Time was of the essence and Miriel had to act now if she were to survive. It seemed that she and the witch had reached that same conclusion at the same time. While the Slayer pounced, the old hag came darting out of the corner. Miriel had sprung at her with such force, that, as she plunged her dagger into the witch’s chest, the momentum propelled her forward, sending herself and the witch crashing through the curtained window into the grey light of morning.

As they plummeted to the ground, the Slayer kept one hand on the handle of her weapon while the other gripped the back of the neck of her opponent. There was no way she was going to allow this bitch to escape her again. The cool, fresh air invigorated Miriel. In those brief moments, she sucked in all she could. The old woman’s body then collided with the ground, knocking the wind out of her. Though her right hand continued to grip the hilt of the dagger, Miriel’s body crashed on top of the witch’s, the handle ramming painfully into her ribs.

The old hag moaned and groaned beneath her, as Miriel locked her legs around the bony ones of the witch. “Die, bitch!” she growled. She twisted the blade, sinking it deeper into her enemy’s chest, eager to extinguish the life from her adversary.

However, to the Slayer’s amazement, she watched as the witch’s incisors grew into fangs.

She’s a vampire, she thought. That’s why a dagger to the chest hadn’t been deadly. She thought back to the time when she and Buffy had fought vampires at The Bronze in the dreamscape long ago. Fire, beheading, and stake through the heart were the only means of slaying those evil creatures. There was no fire available so she could eliminate that option.

Beheading seemed her only viable option. I’ll cut the bitch’s head off, she thought, using her weight to keep her squirming enemy subdued. As she went to pull the blade from the witch’s chest, it snapped from the handle.

“Shit!” she exclaimed, holding the useless handle in her hand. She tossed it aside. She thought of using her sword, but trying to hold the vampire down while pulling out a nearly five foot blade from its sheath would be problematic.

She then heard several voices loudly calling out, “Miriel!” She cast a quick glance toward the sound, only to see her friends, now accompanied by Gandalf, running down the lane toward the western side of the house where she and the witch were. She had a sinking feeling in her heart that the Wizard was there to see to the witch’s demise. There was no way Miriel was going to allow anyone else to finish this fight.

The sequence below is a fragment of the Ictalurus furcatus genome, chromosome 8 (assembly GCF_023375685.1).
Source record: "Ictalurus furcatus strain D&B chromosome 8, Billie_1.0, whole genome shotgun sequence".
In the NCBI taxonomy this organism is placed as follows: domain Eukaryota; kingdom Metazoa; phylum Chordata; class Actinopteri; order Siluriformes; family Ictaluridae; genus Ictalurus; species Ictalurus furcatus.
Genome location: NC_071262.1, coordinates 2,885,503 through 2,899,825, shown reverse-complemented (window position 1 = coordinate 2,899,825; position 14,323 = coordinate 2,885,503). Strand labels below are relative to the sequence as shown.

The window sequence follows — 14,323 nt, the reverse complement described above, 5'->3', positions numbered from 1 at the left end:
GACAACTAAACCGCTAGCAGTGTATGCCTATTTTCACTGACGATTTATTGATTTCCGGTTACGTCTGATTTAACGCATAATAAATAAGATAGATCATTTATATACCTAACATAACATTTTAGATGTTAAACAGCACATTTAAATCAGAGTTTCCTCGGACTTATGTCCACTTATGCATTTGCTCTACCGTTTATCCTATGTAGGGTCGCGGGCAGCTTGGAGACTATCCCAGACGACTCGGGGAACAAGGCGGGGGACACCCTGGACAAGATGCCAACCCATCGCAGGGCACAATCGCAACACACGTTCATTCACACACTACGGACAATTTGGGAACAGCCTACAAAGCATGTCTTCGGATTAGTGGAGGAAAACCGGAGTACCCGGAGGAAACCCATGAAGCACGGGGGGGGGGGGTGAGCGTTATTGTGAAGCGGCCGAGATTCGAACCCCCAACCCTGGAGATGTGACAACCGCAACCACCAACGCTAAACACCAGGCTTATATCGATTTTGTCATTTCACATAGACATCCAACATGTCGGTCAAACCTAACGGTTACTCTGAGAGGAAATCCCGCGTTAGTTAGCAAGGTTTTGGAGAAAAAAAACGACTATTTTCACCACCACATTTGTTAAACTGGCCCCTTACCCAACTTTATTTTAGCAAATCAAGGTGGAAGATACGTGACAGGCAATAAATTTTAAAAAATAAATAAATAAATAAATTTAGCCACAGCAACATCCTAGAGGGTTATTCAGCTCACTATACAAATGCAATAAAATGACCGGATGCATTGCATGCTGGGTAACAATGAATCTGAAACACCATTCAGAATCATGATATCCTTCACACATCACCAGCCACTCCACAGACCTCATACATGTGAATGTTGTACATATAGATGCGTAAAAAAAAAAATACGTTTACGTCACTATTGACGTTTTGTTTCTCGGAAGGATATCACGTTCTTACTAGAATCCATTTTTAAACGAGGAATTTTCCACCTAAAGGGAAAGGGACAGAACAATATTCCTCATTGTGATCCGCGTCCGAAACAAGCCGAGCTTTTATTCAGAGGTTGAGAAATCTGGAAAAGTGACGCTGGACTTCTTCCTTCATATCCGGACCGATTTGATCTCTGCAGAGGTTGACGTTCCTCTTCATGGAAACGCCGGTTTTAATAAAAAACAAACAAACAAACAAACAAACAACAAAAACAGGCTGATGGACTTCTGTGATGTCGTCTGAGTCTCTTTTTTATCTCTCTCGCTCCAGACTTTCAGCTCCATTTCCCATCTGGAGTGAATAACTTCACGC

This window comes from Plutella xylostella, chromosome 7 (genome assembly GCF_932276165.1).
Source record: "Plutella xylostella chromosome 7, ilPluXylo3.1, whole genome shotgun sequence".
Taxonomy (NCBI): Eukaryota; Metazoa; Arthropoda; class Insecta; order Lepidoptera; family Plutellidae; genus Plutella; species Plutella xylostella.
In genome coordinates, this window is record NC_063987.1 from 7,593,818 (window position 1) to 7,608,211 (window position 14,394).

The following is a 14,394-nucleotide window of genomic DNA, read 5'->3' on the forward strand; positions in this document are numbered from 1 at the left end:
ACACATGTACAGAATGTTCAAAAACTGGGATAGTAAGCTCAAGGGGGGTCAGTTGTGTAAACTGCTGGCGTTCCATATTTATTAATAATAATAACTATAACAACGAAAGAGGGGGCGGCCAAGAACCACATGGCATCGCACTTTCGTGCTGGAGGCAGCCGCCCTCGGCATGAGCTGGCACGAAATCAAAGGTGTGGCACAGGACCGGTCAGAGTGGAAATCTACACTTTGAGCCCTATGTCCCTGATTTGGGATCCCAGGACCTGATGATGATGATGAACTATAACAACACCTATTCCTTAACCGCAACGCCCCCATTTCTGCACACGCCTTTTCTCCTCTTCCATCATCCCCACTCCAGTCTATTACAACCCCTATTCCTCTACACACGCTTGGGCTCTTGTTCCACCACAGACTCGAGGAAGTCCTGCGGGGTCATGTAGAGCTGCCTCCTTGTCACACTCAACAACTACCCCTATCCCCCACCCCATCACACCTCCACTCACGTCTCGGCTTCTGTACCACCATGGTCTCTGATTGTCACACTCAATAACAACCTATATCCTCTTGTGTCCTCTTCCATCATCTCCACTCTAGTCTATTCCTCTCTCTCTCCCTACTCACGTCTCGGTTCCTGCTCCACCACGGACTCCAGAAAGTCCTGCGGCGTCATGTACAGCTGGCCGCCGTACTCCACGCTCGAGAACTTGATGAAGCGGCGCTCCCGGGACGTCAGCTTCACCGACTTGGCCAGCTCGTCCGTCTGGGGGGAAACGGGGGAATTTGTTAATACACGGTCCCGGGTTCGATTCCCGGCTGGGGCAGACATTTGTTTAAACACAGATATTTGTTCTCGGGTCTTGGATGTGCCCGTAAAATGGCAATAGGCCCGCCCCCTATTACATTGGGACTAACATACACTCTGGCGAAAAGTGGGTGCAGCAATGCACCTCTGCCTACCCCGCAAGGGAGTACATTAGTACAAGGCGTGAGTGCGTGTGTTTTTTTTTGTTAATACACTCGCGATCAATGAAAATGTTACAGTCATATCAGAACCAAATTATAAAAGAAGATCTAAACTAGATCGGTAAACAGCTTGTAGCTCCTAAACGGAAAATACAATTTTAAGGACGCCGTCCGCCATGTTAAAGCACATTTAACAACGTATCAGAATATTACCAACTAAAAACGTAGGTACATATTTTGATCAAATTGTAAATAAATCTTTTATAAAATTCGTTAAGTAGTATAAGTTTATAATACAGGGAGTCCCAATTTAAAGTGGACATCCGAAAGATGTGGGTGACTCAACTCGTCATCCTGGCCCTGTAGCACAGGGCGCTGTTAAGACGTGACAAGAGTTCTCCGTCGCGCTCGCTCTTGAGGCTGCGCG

Miriel’s eyes scanned the immediate area, looking for something that she could use to stake the vampire hag. Jagged pieces of splintered wood from the window frame littered the ground, but, unfortunately, they were out of reach. Her friends were getting closer and the Slayer knew she had to act fast.

The witch, having recognized Gandalf’s voice, grew fearful. The blade in her chest was painful and had weakened her considerably, but she knew that if she did not find a way to escape, it would be the end of her. The Slayer seemed preoccupied, and the hag felt that now was the time to make her move. She twisted her body, flinging her left hip upward, knocking Miriel off. She needed to make a run for it. The woods. If she could reach the woods, she could eventually make her way to Goblin-town where she could recuperate in safety. She was able to roll onto all fours and crawl a few feet before she felt the weight of that despicable girl on her back.

“I don’t think so, bitch,” Miriel hissed in her ear. Thanks to the witch’s attempt to escape, Miriel was now able to grab one of the jagged pieces of the window frame. While the Slayer had dreamed of the day when she was in this position to exact her revenge on the old hag by torturing her slowly and painfully, time was running out. She’d have to be satisfied with her death alone. “Only one of us is going to walk away from here, and it’s definitely not going to be you.”

Miriel then lifted her wooden weapon. As she plunged it down, determined to stake the heart through the vampire’s back, she heard Gandalf shouting, “Miriel! No!”

Too late. The wood broke through the skin and pierced her enemy’s organs including her heart. The witch’s body did not turn to dust like the vampires in Sunnydale had. Instead, her muscles and skin shriveled up before Miriel’s very eyes. She leapt off the body. As she watched the hag die, she felt as if this invisible weight had lifted from her shoulders, a burden she had been carrying for some time now. She cried tears of relief, tears of joy.

By the time her friends arrived at her side, what was left of the witch resembled a mummy. Elladan pulled Miriel into his arms, holding her tightly while she reassured him that she was not injured.

Gandalf crouched beside the corpse before turning it over. He placed his hand on the shrunken forehead, studying the hideous skeletal face for several long seconds. His eyes then widened, not only with recognition of who this formidable foe was, but also in amazement that the Slayer had been able to kill her single-handedly. “Do you know who this is?” he asked, shifting his blue eyes to the Slayer.

“A witch who deserved to die,” Miriel answered between sniffles.

“My dear girl, this is no witch,” said Gandalf in astonishment. “This is Thuringwethil, the mother of all vampires.”